Pain not enough to tip the scale of man's justice
By CARY DAVIS, Times Staff Writer
The typical drug trafficker is not a graduate of an Ivy League law school. Nor is he a victim of botched back surgery whose chronic pain forced him into a wheelchair -- and left him hooked on prescription drugs.
There's no evidence that Richard Paey ever sold pills to anyone else, but when investigators discovered that he had illegally obtained more than 1,000 painkillers, they charged him with drug trafficking. That's the same charge they throw at drug lords who move, for instance, hundreds of pounds of cocaine.
State prosecutors realized the potential punishment for trafficking didn't fit Paey's crime.
"We took into account the fact that he is disabled, his medical condition . . . and it seemed like the proper disposition was to get him treatment," said Assistant State Attorney Richard Mensh, the chief prosecutor in Pasco.
So, prosecutors offered the 43-year-old Hudson man house arrest and probation, a sweetheart deal considering that most convicted traffickers go to prison for decades.
But no matter how many times prosecutors offered him a way out, Paey balked.
And now he is paying a heavy price.
Two weeks ago, Paey risked a trial and lost. A jury convicted him of eight counts of trafficking in oxycodone. Equally significant was that Paey had obtained more than 28 grams of the oxycodone pills illegally. That pushed him into the toughest category of Florida's minimum mandatory sentencing laws for drug trafficking.
The law couldn't be clearer: A judge must sentence Paey to at least 25 years in prison.
"I have to question my own judgment," Paey said of his decision to stand trial. "It's hard to swallow."
For Paey, there was only one way out of his predicament. Hours after his conviction, he nearly succeeded in taking his own life. He sharpened his jail medical tag and slashed his neck and wrist. He just missed the major artery in his neck and had to be flown to a Tampa hospital.
"It was a moment of despair," he said. "The deepest despair of a lifetime of unending suffering."
The suffering began in 1985, when Paey was a student at the University of Pennsylvania law school. He was involved in a bad car wreck and suffered a severely herniated disk in his lower back. The first surgery failed.
A second operation, an experimental procedure involving screws, only made matters worse. The screws splintered his backbone and mangled the delicate network of nerves surrounding his spine, he said.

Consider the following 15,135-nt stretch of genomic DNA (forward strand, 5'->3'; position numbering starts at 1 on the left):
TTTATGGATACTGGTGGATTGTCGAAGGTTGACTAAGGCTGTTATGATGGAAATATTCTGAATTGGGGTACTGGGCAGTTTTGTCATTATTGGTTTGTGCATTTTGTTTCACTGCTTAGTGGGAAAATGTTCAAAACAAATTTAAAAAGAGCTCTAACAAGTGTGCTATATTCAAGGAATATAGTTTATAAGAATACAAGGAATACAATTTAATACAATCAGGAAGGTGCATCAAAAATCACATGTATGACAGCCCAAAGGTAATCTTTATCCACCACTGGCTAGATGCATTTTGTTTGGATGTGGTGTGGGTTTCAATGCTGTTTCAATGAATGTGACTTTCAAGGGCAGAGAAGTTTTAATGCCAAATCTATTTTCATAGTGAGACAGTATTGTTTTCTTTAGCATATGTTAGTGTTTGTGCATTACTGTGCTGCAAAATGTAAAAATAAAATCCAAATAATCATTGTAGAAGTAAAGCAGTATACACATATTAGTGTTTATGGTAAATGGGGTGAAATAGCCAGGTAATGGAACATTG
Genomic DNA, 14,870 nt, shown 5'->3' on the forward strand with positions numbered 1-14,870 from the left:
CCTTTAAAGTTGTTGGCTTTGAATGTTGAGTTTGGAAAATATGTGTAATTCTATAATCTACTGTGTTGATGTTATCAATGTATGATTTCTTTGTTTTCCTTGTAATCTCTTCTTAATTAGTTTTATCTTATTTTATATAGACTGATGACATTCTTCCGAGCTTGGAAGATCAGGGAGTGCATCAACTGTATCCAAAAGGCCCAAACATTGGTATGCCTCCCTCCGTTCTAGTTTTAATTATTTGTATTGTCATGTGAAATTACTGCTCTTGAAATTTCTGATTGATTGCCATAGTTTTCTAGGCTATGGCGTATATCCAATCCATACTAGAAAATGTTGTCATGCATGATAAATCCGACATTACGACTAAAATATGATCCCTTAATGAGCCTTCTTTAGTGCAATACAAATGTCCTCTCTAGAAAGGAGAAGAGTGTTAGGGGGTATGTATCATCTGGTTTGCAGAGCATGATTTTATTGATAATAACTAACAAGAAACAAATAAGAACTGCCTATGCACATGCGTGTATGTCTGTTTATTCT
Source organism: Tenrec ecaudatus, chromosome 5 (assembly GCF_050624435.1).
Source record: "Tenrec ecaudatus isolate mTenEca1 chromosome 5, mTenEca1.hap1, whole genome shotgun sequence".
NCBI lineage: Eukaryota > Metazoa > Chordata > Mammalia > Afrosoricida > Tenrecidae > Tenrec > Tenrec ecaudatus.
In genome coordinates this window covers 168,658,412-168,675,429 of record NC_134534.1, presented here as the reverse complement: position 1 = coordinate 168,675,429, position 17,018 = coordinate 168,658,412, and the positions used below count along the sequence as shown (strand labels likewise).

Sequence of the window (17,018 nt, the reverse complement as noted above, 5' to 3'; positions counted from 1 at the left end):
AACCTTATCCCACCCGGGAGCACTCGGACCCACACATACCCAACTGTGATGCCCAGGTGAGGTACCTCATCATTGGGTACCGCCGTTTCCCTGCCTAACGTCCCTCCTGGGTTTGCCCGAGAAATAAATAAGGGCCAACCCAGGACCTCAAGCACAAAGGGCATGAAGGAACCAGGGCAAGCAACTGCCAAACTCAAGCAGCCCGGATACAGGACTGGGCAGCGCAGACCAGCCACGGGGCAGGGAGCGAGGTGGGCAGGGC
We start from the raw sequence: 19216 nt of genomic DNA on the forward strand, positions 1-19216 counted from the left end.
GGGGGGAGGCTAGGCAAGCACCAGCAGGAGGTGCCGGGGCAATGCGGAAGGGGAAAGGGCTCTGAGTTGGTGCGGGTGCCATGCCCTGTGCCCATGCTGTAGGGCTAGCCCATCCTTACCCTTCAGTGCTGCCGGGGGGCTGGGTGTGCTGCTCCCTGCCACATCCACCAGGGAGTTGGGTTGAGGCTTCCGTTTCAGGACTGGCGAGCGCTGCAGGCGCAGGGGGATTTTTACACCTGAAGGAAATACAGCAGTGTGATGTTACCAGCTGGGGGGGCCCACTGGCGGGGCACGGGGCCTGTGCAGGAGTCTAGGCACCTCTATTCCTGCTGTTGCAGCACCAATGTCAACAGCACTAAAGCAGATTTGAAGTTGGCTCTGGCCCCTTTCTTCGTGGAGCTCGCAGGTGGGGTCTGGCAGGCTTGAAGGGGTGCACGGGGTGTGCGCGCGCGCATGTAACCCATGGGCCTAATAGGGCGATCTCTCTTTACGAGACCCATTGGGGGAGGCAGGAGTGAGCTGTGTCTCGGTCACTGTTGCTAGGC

"The center of my back is one big knot, to the point where I have trouble breathing," Paey said in a recent jailhouse interview.
It took him an extra year, but Paey managed to graduate from law school. He took his exams standing up.
But Paey never sat for the bar exam. He couldn't sit for that long without his medications. And the rules said he couldn't be under the influence of any narcotics during the grueling exam.
Paey has been collecting disability since 1989.
Soon after his second surgery, Paey developed a physical dependence on painkilling drugs, he said. Gradually, he said, he built up a tolerance to the drugs. To combat the pain, he said, he needed more pills, which became a problem when he moved his wife and three kids to Florida in 1994. His doctor was in New Jersey.
He had trouble finding local doctors to write his high-dosage prescriptions. The doctors willing to accept him as a patient became skittish after fielding calls from suspicious pharmacists, he said.
So Paey began writing his own prescriptions.
His New Jersey doctor, Steven Nurkiewicz, had given Paey several undated prescriptions. Those, plus a copy machine, provided Paey with an endless supply of fraudulent prescriptions, prosecutors said.
Paey said Nurkiewicz gave him permission to copy the undated prescriptions. On the stand at Paey's trail, Nurkiewicz denied that.
Investigators from the Pasco County Sheriff's Office and the federal Drug Enforcement Administration started tailing Paey in late 1996. Over a three-month period, they watched Paey, always in a wheelchair, enter one pharmacy after another. During that period, investigators said, Paey used fraudulent prescriptions to obtain 800 pills of Percocet, a painkiller made with oxycodone. He also obtained 400 pills each of the painkiller Lortab, made with hydrocodone, and Valium, the investigators said.
Over a year's time, investigators said in a search warrant application, Paey filled some 200 prescriptions for 18,000 pills.